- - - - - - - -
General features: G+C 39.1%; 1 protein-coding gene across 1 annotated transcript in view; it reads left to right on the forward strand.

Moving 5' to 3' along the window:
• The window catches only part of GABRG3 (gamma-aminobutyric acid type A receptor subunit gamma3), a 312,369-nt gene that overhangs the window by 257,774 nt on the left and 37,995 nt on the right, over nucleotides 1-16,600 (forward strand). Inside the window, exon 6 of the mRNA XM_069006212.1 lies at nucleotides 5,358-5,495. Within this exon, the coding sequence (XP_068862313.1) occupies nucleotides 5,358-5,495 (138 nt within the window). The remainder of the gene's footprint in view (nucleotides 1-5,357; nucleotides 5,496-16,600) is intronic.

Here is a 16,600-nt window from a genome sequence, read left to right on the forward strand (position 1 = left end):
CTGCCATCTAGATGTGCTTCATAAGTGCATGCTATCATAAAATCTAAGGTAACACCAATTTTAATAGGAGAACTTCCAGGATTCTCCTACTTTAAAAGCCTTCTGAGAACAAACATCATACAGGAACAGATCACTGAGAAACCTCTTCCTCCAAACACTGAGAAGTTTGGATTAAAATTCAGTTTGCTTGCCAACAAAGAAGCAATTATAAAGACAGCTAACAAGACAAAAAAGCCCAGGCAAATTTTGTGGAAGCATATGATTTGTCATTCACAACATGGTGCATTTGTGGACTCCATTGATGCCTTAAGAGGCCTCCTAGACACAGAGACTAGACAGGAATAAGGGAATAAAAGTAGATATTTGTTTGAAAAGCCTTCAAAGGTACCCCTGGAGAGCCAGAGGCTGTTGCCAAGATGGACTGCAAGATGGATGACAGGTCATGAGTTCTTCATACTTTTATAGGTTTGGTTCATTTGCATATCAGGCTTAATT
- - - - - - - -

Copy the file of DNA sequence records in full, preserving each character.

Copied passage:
General features: G+C 39.1%; 1 protein-coding gene across 1 annotated transcript in view; it reads left to right on the forward strand.

Moving 5' to 3' along the window:
• The window catches only part of GABRG3 (gamma-aminobutyric acid type A receptor subunit gamma3), a 312,369-nt gene that overhangs the window by 257,774 nt on the left and 37,995 nt on the right, over nucleotides 1-16,600 (forward strand). Inside the window, exon 6 of the mRNA XM_069006212.1 lies at nucleotides 5,358-5,495. Within this exon, the coding sequence (XP_068862313.1) occupies nucleotides 5,358-5,495 (138 nt within the window). The remainder of the gene's footprint in view (nucleotides 1-5,357; nucleotides 5,496-16,600) is intronic.

Here is a 16,600-nt window from a genome sequence, read left to right on the forward strand (position 1 = left end):
CTGCCATCTAGATGTGCTTCATAAGTGCATGCTATCATAAAATCTAAGGTAACACCAATTTTAATAGGAGAACTTCCAGGATTCTCCTACTTTAAAAGCCTTCTGAGAACAAACATCATACAGGAACAGATCACTGAGAAACCTCTTCCTCCAAACACTGAGAAGTTTGGATTAAAATTCAGTTTGCTTGCCAACAAAGAAGCAATTATAAAGACAGCTAACAAGACAAAAAAGCCCAGGCAAATTTTGTGGAAGCATATGATTTGTCATTCACAACATGGTGCATTTGTGGACTCCATTGATGCCTTAAGAGGCCTCCTAGACACAGAGACTAGACAGGAATAAGGGAATAAAAGTAGATATTTGTTTGAAAAGCCTTCAAAGGTACCCCTGGAGAGCCAGAGGCTGTTGCCAAGATGGACTGCAAGATGGATGACAGGTCATGAGTTCTTCATACTTTTATAGGTTTGGTTCATTTGCATATCAGGCTTAATT